Friday, 04 March 2022 11:55

Flower power!

Written by  Leo Argent
A project in Gisborne is exploring an organic method of dealing with pests on citrus orchards by understorey planting of flowers to attract beneficial insects. A project in Gisborne is exploring an organic method of dealing with pests on citrus orchards by understorey planting of flowers to attract beneficial insects.

A Gisborne based project is exploring an organic method of dealing with pests on citrus orchards by understorey planting to attract beneficial insects.

The two-year project is part of a $27 million, seven-year programme called A Lighter Touch, backed by the horticulture industry and Government through the Ministry for Primary Industries’ (MPI) Sustainable Food and Fibre Futures fund. It aims to shift the focus from traditional crop protection by conducting research, understanding crop protection products, and integrating biological and ecological processes into food production in New Zealand.

“Leaving bare earth under citrus trees and intensively mowing the strips between orchard rows may become a thing of the past as we revolutionise our approach through strategic planting,” says A Lighter Touch project manager Jeff Smith.

“Ranging from flowering perennials [clovers, alyssum] to annuals [buckwheat, phacelia] we’ve undertaken trials planting under and beside the trees. These plants and others may hold the key to enhance our agroecosystem and provide resources for beneficial insects to thrive which would reduce the need for applications of chemicals.”

 The project has brought in researchers from Lincoln University and Plant & Food Research who extensively reviewed current literature on how to plant to attract the natural enemies of our most persistent pests. The researchers are now translating theory into practice.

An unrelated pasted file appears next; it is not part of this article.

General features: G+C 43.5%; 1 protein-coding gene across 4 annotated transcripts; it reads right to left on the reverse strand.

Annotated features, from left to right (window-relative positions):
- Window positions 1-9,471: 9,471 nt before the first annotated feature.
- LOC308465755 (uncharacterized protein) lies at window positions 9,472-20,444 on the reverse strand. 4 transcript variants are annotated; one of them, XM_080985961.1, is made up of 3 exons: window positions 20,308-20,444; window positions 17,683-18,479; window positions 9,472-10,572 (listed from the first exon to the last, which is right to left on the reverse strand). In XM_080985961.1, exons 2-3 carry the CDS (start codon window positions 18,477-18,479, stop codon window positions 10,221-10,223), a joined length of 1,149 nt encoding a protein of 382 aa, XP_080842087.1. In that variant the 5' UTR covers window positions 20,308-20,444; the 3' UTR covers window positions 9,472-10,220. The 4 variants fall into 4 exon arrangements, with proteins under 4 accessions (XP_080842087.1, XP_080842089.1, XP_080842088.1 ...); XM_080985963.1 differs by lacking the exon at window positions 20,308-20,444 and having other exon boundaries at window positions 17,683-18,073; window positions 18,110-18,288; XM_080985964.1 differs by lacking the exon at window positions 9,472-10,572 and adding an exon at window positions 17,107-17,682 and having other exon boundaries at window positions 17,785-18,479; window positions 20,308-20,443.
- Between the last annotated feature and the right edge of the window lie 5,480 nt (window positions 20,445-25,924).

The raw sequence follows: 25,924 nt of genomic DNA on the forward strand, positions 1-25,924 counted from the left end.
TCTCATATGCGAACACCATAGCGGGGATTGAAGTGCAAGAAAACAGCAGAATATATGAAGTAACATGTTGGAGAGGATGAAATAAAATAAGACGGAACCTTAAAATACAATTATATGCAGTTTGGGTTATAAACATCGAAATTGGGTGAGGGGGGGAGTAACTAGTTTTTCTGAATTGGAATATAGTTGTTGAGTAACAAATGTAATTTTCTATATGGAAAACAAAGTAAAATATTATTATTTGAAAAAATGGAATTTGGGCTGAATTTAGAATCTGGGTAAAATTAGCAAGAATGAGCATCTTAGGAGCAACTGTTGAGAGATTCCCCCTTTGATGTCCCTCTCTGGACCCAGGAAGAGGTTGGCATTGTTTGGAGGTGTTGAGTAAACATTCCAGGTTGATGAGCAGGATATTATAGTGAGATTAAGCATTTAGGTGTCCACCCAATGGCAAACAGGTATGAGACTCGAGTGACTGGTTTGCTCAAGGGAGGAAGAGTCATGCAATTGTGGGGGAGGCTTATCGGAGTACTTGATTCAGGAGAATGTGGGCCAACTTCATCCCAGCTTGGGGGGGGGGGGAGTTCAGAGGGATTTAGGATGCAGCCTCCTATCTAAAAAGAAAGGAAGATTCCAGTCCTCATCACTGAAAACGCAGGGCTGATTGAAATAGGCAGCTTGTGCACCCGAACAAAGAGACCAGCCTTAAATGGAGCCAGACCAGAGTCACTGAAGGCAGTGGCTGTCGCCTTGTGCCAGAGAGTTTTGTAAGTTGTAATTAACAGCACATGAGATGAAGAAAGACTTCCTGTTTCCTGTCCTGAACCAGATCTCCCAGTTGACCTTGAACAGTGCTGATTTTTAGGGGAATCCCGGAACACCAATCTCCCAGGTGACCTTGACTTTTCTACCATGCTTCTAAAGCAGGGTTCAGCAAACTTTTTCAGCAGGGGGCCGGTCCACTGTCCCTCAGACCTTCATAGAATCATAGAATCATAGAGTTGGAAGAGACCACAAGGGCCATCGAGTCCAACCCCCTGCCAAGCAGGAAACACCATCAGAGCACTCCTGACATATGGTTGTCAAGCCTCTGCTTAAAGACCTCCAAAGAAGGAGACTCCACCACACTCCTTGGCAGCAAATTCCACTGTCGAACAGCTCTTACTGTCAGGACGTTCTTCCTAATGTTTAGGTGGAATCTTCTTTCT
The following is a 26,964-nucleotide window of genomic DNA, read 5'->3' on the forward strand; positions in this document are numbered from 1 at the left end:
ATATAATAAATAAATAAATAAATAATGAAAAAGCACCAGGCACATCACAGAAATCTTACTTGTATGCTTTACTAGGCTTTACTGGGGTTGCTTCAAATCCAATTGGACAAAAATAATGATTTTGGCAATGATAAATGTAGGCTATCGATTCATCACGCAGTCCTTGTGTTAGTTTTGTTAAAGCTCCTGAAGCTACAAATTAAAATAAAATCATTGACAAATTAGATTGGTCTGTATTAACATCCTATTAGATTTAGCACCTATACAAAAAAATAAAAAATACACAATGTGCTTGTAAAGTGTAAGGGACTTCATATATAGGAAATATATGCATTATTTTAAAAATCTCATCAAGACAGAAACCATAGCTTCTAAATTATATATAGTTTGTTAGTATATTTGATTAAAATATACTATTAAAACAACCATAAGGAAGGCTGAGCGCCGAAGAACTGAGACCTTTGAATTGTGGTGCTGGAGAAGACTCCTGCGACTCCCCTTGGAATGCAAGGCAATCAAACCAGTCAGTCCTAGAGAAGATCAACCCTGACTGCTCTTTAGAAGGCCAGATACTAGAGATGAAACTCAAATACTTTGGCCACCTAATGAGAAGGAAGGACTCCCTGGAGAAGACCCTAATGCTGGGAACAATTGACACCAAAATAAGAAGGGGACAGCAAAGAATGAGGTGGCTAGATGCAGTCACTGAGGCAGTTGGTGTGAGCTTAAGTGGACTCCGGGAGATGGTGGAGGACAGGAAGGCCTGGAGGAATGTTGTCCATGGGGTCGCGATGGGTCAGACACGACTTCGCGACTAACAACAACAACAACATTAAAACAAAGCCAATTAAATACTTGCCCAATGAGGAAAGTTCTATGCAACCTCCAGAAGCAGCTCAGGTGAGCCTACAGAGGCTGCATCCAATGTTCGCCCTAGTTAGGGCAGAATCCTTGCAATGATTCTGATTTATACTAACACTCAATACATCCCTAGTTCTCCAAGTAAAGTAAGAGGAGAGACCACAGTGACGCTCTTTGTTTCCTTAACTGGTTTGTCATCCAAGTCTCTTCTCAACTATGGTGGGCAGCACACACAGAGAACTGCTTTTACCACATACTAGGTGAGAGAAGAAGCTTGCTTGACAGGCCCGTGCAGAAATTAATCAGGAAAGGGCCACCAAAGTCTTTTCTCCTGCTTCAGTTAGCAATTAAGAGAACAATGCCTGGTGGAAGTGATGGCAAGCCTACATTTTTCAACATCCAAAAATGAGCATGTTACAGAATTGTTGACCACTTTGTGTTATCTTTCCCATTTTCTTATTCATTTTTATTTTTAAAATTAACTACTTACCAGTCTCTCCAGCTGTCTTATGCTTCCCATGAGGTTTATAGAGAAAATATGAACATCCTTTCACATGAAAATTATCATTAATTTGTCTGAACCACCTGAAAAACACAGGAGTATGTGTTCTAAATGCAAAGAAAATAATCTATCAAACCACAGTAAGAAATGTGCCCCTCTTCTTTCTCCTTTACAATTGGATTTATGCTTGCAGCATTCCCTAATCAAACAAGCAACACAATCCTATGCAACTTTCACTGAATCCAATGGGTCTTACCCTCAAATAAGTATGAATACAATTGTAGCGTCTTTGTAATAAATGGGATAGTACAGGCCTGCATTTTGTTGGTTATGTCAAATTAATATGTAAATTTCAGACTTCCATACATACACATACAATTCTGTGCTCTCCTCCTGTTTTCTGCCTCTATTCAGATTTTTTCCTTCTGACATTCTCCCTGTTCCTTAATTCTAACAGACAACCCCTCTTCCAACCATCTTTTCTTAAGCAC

“We’re testing to see what works under New Zealand conditions,” says Smith. “Seeds were planted late last year on two trial sites – one in a valley and one on the plains – alongside two control sites.”

The plains planting struggled to establish but the valley planting was more successful.

“This was because there was more rainfall in the valley and the landowner also had sheep which trampled seed into the soil.

“In future we may look at autumn sowing to see if we can achieve more consistent establishment.”

Smith says the programme is regularly collecting data on the trial and control sites including fortnightly monitoring for insect presence and species.

“By spring we’ll be able to evaluate how effective the planting has been in the first year… We’ve found that so many growers want to find a better way of planting, with less reliance on chemicals. While citrus was chosen for the model system, our findings should be adaptable for other perennial growing systems.”

More like this

High capacity mixer wagons

Strautmann Hopkins Ltd imports a full range of trailed or self-propelled Strautmann Mixer Wagons from the German manufacturer.

Wiping out those weeds

Over the years, Ashburton-based Rotowiper has pursued one main objective – to design and manufacture an effective, cost-efficient method of controlling/eradicating weeds in pasture and crops.

Taking the stress out of autumn calving

Heat detection is a challenge in any season, but autumn calvers know that cold and wet weather slows cows down, making heats harder to call with confidence.

Art for farming's sake

A warning from his wife not to hang around the house and get under her feet when he retires has prompted a Feilding-based farmer to launch himself into a new and successful career – as an artist, painting rural scenes.

National

FMD scare puts NZ on watch

A recent outbreak of Foot and Mouth disease (FMD) in Indonesia has the NZ agriculture sector and its officials on…

Public round up on glyphosate

The country's environmental regulator agency has released the public feedback it has received on the glyphosate weed killer - commonly…

New bee Guy!

Former Agriculture Minister Nathan Guy will take over as the independent chair of Apiculture New Zealand (ApiNZ).

Machinery & Products

A new approach to apprenticeships

By taking a new approach to its apprenticeship programme, agricultural equipment supplier Norwood says it is ensuring farmers’ machinery will…

Buck-Rake does the job

With many self-propelled forage harvester manufacturers offering machines hitting 1000hp, the bottleneck in any harvesting system is always likely to…

» The RNG Weather Report

» Latest Print Issues Online

The Hound

Yeah, right!

OPINION: Your old mate reckons recent ‘research’ carried out by consultants PWC – claiming that ‘actively managed carbon forestry’ creates…

All Claas!

OPINION: Your canine crusader - like many in the sector probably would have - raised an eyebrow when he heard…

» Connect with Rural News

» eNewsletter

Subscribe to our weekly newsletter